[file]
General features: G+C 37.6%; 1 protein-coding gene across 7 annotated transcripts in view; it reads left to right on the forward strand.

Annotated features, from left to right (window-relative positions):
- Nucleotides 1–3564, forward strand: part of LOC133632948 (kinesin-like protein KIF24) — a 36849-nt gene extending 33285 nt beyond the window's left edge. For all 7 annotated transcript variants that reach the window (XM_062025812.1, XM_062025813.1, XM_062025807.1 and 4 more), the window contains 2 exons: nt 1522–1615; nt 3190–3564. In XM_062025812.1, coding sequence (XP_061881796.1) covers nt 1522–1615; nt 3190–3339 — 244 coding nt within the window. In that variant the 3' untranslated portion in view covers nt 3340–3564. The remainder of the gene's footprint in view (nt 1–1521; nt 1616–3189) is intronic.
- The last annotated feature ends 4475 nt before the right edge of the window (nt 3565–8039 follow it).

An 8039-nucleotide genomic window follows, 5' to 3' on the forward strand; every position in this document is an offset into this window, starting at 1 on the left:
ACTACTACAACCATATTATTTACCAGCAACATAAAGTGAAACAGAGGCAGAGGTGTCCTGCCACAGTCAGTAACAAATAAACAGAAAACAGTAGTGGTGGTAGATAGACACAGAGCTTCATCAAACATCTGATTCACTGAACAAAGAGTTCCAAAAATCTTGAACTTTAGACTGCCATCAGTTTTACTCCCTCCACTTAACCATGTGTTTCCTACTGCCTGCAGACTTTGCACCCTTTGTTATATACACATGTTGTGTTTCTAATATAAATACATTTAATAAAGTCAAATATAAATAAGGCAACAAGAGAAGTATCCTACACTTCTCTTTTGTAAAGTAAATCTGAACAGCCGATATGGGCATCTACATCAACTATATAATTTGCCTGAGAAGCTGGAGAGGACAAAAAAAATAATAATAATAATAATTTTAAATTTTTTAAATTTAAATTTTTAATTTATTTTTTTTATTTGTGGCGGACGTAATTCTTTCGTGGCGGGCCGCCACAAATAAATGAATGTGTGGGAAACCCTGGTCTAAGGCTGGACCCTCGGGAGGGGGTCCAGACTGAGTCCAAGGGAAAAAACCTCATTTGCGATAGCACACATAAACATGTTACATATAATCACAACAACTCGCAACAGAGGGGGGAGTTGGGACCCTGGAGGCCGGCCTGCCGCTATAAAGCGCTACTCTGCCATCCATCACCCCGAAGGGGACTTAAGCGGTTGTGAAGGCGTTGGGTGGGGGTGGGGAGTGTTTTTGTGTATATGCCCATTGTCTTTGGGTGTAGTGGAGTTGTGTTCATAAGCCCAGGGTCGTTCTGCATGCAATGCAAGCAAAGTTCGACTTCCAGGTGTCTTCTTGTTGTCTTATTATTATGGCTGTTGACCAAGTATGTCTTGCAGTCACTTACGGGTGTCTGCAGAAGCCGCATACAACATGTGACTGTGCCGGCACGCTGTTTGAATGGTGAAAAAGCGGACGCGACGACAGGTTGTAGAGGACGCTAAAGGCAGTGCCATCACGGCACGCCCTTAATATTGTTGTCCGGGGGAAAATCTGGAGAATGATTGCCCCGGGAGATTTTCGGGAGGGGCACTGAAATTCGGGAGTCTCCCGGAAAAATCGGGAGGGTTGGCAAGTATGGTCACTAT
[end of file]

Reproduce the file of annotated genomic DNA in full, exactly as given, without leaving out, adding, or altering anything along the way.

General features: G+C 37.6%; 1 protein-coding gene across 7 annotated transcripts in view; it reads left to right on the forward strand.

Annotated features, from left to right (window-relative positions):
- Nucleotides 1–3564, forward strand: part of LOC133632948 (kinesin-like protein KIF24) — a 36849-nt gene extending 33285 nt beyond the window's left edge. For all 7 annotated transcript variants that reach the window (XM_062025812.1, XM_062025813.1, XM_062025807.1 and 4 more), the window contains 2 exons: nt 1522–1615; nt 3190–3564. In XM_062025812.1, coding sequence (XP_061881796.1) covers nt 1522–1615; nt 3190–3339 — 244 coding nt within the window. In that variant the 3' untranslated portion in view covers nt 3340–3564. The remainder of the gene's footprint in view (nt 1–1521; nt 1616–3189) is intronic.
- The last annotated feature ends 4475 nt before the right edge of the window (nt 3565–8039 follow it).

An 8039-nucleotide genomic window follows, 5' to 3' on the forward strand; every position in this document is an offset into this window, starting at 1 on the left:
ACTACTACAACCATATTATTTACCAGCAACATAAAGTGAAACAGAGGCAGAGGTGTCCTGCCACAGTCAGTAACAAATAAACAGAAAACAGTAGTGGTGGTAGATAGACACAGAGCTTCATCAAACATCTGATTCACTGAACAAAGAGTTCCAAAAATCTTGAACTTTAGACTGCCATCAGTTTTACTCCCTCCACTTAACCATGTGTTTCCTACTGCCTGCAGACTTTGCACCCTTTGTTATATACACATGTTGTGTTTCTAATATAAATACATTTAATAAAGTCAAATATAAATAAGGCAACAAGAGAAGTATCCTACACTTCTCTTTTGTAAAGTAAATCTGAACAGCCGATATGGGCATCTACATCAACTATATAATTTGCCTGAGAAGCTGGAGAGGACAAAAAAAATAATAATAATAATAATTTTAAATTTTTTAAATTTAAATTTTTAATTTATTTTTTTTATTTGTGGCGGACGTAATTCTTTCGTGGCGGGCCGCCACAAATAAATGAATGTGTGGGAAACCCTGGTCTAAGGCTGGACCCTCGGGAGGGGGTCCAGACTGAGTCCAAGGGAAAAAACCTCATTTGCGATAGCACACATAAACATGTTACATATAATCACAACAACTCGCAACAGAGGGGGGAGTTGGGACCCTGGAGGCCGGCCTGCCGCTATAAAGCGCTACTCTGCCATCCATCACCCCGAAGGGGACTTAAGCGGTTGTGAAGGCGTTGGGTGGGGGTGGGGAGTGTTTTTGTGTATATGCCCATTGTCTTTGGGTGTAGTGGAGTTGTGTTCATAAGCCCAGGGTCGTTCTGCATGCAATGCAAGCAAAGTTCGACTTCCAGGTGTCTTCTTGTTGTCTTATTATTATGGCTGTTGACCAAGTATGTCTTGCAGTCACTTACGGGTGTCTGCAGAAGCCGCATACAACATGTGACTGTGCCGGCACGCTGTTTGAATGGTGAAAAAGCGGACGCGACGACAGGTTGTAGAGGACGCTAAAGGCAGTGCCATCACGGCACGCCCTTAATATTGTTGTCCGGGGGAAAATCTGGAGAATGATTGCCCCGGGAGATTTTCGGGAGGGGCACTGAAATTCGGGAGTCTCCCGGAAAAATCGGGAGGGTTGGCAAGTATGGTCACTAT